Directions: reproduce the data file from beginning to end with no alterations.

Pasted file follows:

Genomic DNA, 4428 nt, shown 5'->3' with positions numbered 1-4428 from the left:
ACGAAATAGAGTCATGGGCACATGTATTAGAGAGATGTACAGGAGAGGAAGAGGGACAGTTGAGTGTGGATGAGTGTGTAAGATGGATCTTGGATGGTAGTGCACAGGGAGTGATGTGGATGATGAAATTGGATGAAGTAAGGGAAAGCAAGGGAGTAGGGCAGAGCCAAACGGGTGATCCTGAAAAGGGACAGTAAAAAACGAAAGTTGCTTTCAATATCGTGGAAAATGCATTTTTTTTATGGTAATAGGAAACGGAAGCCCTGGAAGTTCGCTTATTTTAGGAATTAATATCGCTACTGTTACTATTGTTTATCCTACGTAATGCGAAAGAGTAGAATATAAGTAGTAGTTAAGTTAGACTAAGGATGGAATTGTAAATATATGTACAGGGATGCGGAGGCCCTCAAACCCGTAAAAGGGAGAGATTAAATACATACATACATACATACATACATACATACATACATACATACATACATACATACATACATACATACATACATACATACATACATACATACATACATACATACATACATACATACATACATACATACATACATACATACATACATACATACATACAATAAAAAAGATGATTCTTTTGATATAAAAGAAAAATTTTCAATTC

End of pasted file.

Genomic DNA, 4428 nt, shown 5'->3' with positions numbered 1-4428 from the left:
ACGAAATAGAGTCATGGGCACATGTATTAGAGAGATGTACAGGAGAGGAAGAGGGACAGTTGAGTGTGGATGAGTGTGTAAGATGGATCTTGGATGGTAGTGCACAGGGAGTGATGTGGATGATGAAATTGGATGAAGTAAGGGAAAGCAAGGGAGTAGGGCAGAGCCAAACGGGTGATCCTGAAAAGGGACAGTAAAAAACGAAAGTTGCTTTCAATATCGTGGAAAATGCATTTTTTTTATGGTAATAGGAAACGGAAGCCCTGGAAGTTCGCTTATTTTAGGAATTAATATCGCTACTGTTACTATTGTTTATCCTACGTAATGCGAAAGAGTAGAATATAAGTAGTAGTTAAGTTAGACTAAGGATGGAATTGTAAATATATGTACAGGGATGCGGAGGCCCTCAAACCCGTAAAAGGGAGAGATTAAATACATACATACATACATACATACATACATACATACATACATACATACATACATACATACATACATACATACATACATACATACATACATACATACATACATACATACATACATACATACATACATACATACATACATACATACATACATACATACAATAAAAAAGATGATTCTTTTGATATAAAAGAAAAATTTTCAATTC